• The bookseller is convinced that her building is part of a "Doomed Commercial Area," which curses all ventures within it to failure, and a subsequent investigation suggests that it may extend to the Whirling-In-Rags, just down the block, as well. The same investigation, though, also reveals that all of the affected businesses were either horribly mismanaged, ill-conceived to begin with, or both - it's entirely possible they just ended up failing because running a successful business, particularly an ambitious one, is difficult.
  • Meaningful Name: Dolores is Latin for "sorrows"; in other words, Dolores Dei translates to, essentially, Sadness of God.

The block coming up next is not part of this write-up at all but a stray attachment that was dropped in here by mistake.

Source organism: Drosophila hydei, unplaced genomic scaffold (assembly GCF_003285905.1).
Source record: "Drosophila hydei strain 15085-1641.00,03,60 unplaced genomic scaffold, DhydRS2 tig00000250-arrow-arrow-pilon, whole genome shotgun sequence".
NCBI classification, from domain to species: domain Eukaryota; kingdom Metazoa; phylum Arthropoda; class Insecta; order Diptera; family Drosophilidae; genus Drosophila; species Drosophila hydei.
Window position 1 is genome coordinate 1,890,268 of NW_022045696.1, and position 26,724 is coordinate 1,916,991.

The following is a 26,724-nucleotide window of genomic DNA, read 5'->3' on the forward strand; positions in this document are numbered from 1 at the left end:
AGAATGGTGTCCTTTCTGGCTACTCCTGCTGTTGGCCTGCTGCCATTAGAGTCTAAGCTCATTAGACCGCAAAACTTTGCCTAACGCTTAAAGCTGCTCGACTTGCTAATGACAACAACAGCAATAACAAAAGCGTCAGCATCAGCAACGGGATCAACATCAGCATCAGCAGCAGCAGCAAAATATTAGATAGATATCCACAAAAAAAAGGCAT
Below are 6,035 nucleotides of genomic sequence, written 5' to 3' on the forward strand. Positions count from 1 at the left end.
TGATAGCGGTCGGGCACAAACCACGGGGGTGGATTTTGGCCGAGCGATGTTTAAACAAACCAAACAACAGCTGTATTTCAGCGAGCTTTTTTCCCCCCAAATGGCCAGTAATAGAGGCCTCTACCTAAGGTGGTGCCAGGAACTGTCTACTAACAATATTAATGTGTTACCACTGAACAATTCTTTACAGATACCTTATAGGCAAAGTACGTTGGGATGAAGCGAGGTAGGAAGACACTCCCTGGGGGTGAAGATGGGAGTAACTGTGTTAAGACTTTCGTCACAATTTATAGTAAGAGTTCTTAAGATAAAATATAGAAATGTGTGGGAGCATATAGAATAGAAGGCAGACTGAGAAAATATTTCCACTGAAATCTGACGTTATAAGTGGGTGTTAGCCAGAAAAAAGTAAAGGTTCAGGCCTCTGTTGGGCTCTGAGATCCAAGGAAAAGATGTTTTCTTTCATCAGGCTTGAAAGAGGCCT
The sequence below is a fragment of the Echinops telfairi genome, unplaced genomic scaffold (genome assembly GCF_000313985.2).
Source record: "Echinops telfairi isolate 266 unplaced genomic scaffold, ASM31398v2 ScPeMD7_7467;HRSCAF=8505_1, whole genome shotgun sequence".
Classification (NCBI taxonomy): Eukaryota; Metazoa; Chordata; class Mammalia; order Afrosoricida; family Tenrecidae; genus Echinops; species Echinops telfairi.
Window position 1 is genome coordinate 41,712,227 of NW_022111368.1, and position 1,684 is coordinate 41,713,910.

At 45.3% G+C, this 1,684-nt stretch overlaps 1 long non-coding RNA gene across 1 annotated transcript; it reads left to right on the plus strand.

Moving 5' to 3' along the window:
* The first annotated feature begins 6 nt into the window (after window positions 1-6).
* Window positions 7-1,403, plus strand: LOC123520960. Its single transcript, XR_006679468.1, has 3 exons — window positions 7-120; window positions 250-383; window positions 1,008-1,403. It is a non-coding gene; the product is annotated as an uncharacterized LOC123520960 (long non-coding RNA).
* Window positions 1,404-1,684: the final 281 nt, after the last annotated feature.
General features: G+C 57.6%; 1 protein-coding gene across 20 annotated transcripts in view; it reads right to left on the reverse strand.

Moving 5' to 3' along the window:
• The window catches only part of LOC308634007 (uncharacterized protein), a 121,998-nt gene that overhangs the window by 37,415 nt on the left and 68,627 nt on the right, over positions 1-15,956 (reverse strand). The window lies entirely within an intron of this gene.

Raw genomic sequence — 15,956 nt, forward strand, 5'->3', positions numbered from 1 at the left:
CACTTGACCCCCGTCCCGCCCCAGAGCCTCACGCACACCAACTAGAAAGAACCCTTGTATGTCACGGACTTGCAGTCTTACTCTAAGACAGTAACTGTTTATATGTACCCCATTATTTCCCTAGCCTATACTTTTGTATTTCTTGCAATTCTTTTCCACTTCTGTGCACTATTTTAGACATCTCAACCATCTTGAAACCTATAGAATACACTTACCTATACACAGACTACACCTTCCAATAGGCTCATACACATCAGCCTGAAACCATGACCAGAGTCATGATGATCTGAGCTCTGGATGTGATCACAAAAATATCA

• Moon Logic Puzzle: Skill checks get bonuses and penalties based on your actions, but sometimes it's hard to determine what objective gives a bonus to a particular check, because they have no obvious connection. That said, it is somewhat justified by the fact that you are at least somewhat crazy, and the game does helpfully inform you after you have gotten bonuses for certain checks.
  • Multiple Endings: Per traditional cRPG standards, the game ends depending on the choices you made. The major aspect is whether or not you solve the case and how.
  • My Skull Runneth Over: The downside to having too much Encyclopedic Knowledge is that your brain will interrupt you with trivia about the world you live in constantly, which may be distracting or even disorienting.